Application no. 75998/01 
by Karl GUEST 
against the United Kingdom

The European Court of Human Rights (Fourth Section), sitting on 8 June 2006 as a Chamber composed of:

Mr J. Casadevall, President
 Sir Nicolas Bratza
 Mr G. Bonello
 Mr M. Pellonpää
 Mr K. Traja
 Mr S. Pavlovschi, 
 Mr J. Šikuta, judges
and Mr T.L. Early, Section Registrar,

Having regard to the above application lodged on 16 August 2001,

Having regard to the partial decision taken on 15 October 2002,

Having regard to the formal declarations accepting a friendly settlement of the case.

Having deliberated, decides as follows:


The applicant, Mr Karl Guest, is a British national who was born in 1963. He is represented before the Court by Mr Alun Pugh, a local government welfare rights officer practising in Blackpool.

A.  The circumstances of the case

The applicant’s wife died on 24 June 2000. There was one child of the marriage, born in 1998.

He applied to the Benefits Agency for the payment of social security benefits equivalent to those to which a widow, whose husband had died in similar circumstances to those of his wife, would have been entitled under the Social Security and Benefits Act 1992 (“the 1992 Act”). On 2 August 2001, he was informed by the local social security office that his claim was rejected because the regulations governing the payment of widows’ benefits were specific to women. He was also informed that he was not entitled to bereavement payment as his wife had died before 9 April 2001 and that, prior to that date, the benefit did not exist.

B.  Relevant domestic law

The domestic law relevant to this application is set out in Willis v. the United Kingdom, no. 36042/97, §§ 14-26, ECHR 2002-IV.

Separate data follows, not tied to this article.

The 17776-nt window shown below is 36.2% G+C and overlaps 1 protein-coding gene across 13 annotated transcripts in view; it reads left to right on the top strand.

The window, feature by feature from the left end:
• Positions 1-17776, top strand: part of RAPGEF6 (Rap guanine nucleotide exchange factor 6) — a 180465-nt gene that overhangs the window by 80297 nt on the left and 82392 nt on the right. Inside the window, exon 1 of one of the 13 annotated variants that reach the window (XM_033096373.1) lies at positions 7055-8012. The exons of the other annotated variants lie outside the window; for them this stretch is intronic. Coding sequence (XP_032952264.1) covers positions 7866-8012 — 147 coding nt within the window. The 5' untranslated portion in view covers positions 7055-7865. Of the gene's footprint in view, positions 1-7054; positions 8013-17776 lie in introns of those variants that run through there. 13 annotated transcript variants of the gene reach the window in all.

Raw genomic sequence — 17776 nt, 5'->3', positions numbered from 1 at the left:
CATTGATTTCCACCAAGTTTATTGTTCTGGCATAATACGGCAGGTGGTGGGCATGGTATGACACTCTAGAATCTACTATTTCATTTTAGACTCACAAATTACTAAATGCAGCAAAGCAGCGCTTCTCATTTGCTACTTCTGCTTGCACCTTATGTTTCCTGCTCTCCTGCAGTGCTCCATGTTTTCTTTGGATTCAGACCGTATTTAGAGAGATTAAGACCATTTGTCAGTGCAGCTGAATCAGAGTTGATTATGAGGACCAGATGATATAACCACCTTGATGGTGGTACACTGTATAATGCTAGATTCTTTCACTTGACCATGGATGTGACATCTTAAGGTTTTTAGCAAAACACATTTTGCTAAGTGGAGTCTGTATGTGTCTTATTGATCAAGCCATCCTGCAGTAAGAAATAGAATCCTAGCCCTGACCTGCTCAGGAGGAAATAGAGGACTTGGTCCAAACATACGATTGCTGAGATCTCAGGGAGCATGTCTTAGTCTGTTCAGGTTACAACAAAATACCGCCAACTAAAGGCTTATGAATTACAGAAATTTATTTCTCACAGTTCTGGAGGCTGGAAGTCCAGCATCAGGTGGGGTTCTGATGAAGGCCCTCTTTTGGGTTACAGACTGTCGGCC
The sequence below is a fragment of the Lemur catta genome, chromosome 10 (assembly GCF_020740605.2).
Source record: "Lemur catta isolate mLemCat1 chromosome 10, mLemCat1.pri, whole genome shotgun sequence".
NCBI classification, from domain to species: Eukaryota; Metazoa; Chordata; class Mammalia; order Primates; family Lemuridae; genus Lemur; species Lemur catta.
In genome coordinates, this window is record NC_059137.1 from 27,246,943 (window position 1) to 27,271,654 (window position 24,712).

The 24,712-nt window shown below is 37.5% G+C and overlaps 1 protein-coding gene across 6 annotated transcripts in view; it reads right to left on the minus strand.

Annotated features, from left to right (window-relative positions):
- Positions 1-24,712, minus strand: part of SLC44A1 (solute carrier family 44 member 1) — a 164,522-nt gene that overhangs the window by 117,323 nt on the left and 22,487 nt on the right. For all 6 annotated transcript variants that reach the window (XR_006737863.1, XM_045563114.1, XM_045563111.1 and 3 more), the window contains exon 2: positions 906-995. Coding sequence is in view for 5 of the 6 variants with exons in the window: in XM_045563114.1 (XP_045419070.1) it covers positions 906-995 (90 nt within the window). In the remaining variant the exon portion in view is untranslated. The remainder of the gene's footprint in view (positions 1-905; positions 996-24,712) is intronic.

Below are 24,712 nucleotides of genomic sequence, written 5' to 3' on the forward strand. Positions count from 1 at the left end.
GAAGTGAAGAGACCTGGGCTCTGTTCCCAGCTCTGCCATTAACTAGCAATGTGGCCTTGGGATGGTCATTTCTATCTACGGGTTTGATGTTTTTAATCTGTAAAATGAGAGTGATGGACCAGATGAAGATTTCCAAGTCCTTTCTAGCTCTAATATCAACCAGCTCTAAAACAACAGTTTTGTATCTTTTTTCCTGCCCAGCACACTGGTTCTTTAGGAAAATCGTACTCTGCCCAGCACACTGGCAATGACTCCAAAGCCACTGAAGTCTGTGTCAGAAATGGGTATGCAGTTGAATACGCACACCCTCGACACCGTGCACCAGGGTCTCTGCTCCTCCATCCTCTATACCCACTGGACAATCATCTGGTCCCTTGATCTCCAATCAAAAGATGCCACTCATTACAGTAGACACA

The applicant complains that British social security and tax legislation discriminated against him on grounds of sex, in breach of Article 14 of the Convention, taken in conjunction with both Article 8 of the Convention and Article 1 of Protocol No. 1.


By a letter of 11 May 2005 the respondent Government informed the Court that the House of Lords had decided, in relation to the claims for Widowed Mother’s Allowance (WMA) and Widow’s Payment (WPt), that there was in principle no objective justification at the relevant time for not paying these benefits to widowers as well as widows, but that the Government had a defence under section 6 of the Human Rights Act 1998 (the HRA). It noted that, in view of this, the multitude of cases before the Court and the fact that the HRA defence is only applicable in the domestic arena, the Government were prepared, in principle, to settle all claims made by widowers against the United Kingdom arising out of the arrangements applicable prior to April 2001 for the payment of WMA and WPt.

On 3 March 2006 the Government informed the Court that an offer of settlement would be sent to the applicant shortly.

The applicant’s representative informed the Court on 3 April 2006 that the applicant had received and accepted an offer from the respondent Government to pay him GBP 1,944.80 in settlement of his claims for widow’s benefits.

The Court takes note of the agreement reached between the parties (Article 39 of the Convention). It is satisfied that the settlement is based on respect for human rights as defined in the Convention or its Protocols (Article 37 § 1 in fine of the Convention and Rule 62 § 3 of the Rules of Court).

For these reasons, the Court unanimously

Decides to strike the application out of its list of cases.

T.L. Early Josep Casadevall 
 Registrar President